Mom who posed as 11-y-o girl online details journey of exposing child predators

Facebook/Roo Powell

A mother who spent several days posing as an 11-year-old girl online recently detailed how she and a team of investigators used cutting edge technology to expose the prevalence of child predators on the internet.

Roo Powell, whose Medium essay, titled "I’m a 37-Year-Old Mom & I Spent Seven Days Online as an 11-Year-Old Girl. Here’s What I Learned," was written using a pseudonym and viewed over 7 million times and translated into four languages, recently detailed the extent of their investigations into the prevalence of pedophiles preying on children online. 

Powell is the head of creative and leads the Special Projects Team at Bark, a tech company that uses artificial intelligence to detect grooming and sexual predation and helps parents monitor text messages, YouTube posts, emails, and other social networks their children might be using.  

In a video released last Thursday, Powell explained that the abuses that occur online mostly go unreported and happen quietly. To gain greater understanding on the depth of the problem, her team created a fictional 15-year-old girl named Libby Connelly, complete with a believable back story and social media identity, and then documented how long it would take for a predator to reach out to her.

Using photo manipulation, the Bark team managed to make Powell look two decades younger and used that image as the fictional girl since they could not use a photo of an actual child. The team coordinated their efforts with law enforcement agencies at every level of government.

"Within the first hour of posting on Libby's accounts seven adult men contacted her," Powell explains in the video. "By the end of nine days, that number was 92."

"The conversations ranged in severity, from making sexual comments to sharing and requesting explicit photos and videos, to manipulation and threats."

The deluge of predators seeking to exploit this fictional character was so big it took five full-time staffers at Bark to pretend to be Libby to keep up. The team ultimately decided to move their operation off-site where their efforts could be increased and gather as much evidence as possible.

Amid questions about the legal bar for what is allowed regarding adults interacting with teens online, the Bark graphics team went further, again using high-tech photo manipulation, and transformed the 37-year-old Powell into another fictional character, a pre-pubescent 11-year-old girl named Bailey.

A mere minute and seven seconds after launching this new fake persona, a predator approached online whose profile picture was an explicit image of male genitals. An incoming video call from another predator came within five minutes of going live.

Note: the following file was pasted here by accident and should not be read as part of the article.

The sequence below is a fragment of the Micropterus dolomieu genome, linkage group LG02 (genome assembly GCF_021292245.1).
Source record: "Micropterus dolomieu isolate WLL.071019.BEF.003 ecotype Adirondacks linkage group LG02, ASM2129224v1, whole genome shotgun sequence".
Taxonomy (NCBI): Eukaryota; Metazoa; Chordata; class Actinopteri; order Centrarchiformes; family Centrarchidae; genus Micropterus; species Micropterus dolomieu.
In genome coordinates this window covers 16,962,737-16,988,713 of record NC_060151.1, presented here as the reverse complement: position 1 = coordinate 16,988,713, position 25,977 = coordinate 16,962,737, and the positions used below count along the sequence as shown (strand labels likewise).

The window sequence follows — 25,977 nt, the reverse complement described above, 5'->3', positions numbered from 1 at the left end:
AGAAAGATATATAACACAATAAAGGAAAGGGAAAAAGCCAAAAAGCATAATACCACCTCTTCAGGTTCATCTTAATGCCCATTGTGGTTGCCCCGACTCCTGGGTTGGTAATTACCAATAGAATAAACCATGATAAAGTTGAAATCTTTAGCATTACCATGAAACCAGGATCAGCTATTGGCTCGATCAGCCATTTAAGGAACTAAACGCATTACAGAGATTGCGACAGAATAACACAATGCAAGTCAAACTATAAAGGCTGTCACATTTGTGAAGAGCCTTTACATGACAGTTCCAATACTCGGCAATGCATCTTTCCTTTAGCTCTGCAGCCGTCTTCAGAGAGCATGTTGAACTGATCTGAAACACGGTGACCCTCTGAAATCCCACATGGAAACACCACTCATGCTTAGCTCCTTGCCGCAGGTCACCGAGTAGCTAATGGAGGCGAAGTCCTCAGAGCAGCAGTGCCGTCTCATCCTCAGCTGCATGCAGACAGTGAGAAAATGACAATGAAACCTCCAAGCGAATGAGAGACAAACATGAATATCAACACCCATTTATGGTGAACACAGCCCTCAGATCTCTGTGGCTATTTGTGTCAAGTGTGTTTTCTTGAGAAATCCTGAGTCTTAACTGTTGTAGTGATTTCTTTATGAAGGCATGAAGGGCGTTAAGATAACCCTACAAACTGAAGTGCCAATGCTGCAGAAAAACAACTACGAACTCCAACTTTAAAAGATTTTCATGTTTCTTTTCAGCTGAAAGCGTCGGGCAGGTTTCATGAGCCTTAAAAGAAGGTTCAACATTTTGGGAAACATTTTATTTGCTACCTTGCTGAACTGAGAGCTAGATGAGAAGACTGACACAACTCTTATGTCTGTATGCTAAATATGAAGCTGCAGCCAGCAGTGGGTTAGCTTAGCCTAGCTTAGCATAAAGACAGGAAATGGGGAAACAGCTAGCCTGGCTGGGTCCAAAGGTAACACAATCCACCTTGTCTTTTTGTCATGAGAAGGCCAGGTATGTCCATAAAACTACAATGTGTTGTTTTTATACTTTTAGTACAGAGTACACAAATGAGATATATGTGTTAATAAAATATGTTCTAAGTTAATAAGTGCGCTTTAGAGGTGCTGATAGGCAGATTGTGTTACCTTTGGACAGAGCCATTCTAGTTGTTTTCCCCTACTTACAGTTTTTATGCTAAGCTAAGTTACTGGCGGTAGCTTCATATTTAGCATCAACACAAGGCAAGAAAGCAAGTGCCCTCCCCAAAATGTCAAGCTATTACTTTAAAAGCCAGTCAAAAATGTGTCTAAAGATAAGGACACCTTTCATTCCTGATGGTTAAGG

"Few parents know just how dangerous these platforms are for so many kids," Powell goes on to explain.

The app has turned over images of potential child predators to the National Center for Missing and Exploited Children. Their work has reportedly led to numerous arrests.

"The brutal reality is that a predator doesn't have to be in the same room, building, or even country to abuse a child."

"Libby and Bailey may not be real but they represent countless children who are being sexually and psychologically abused, both online and in real life."

She concluded: "When asked, my advice for parents is to talk to your kids early and often. Know what apps they're using and with whom they are communicating. When facing crisis, kids need a soft place to land. Make sure they know they can come to you for help."

Founded in 2015, Bark monitors texts, emails, and over 30 apps and social media platforms for activities that might indicate danger.

Was this article helpful?

Want more articles like this?

Help keep The Christian Post free for everyone by making a one-time donation today.

We’re sorry to hear that.

Hope you’ll give us another try and check out some other articles. Return to homepage.

Free Religious Freedom Updates

Join thousands of others to get the FREEDOM POST newsletter for free, sent twice a week from The Christian Post.

Most Popular

Free Religious Freedom Updates

A religious liberty newsletter that is a must-read for people of faith.

More In U.S.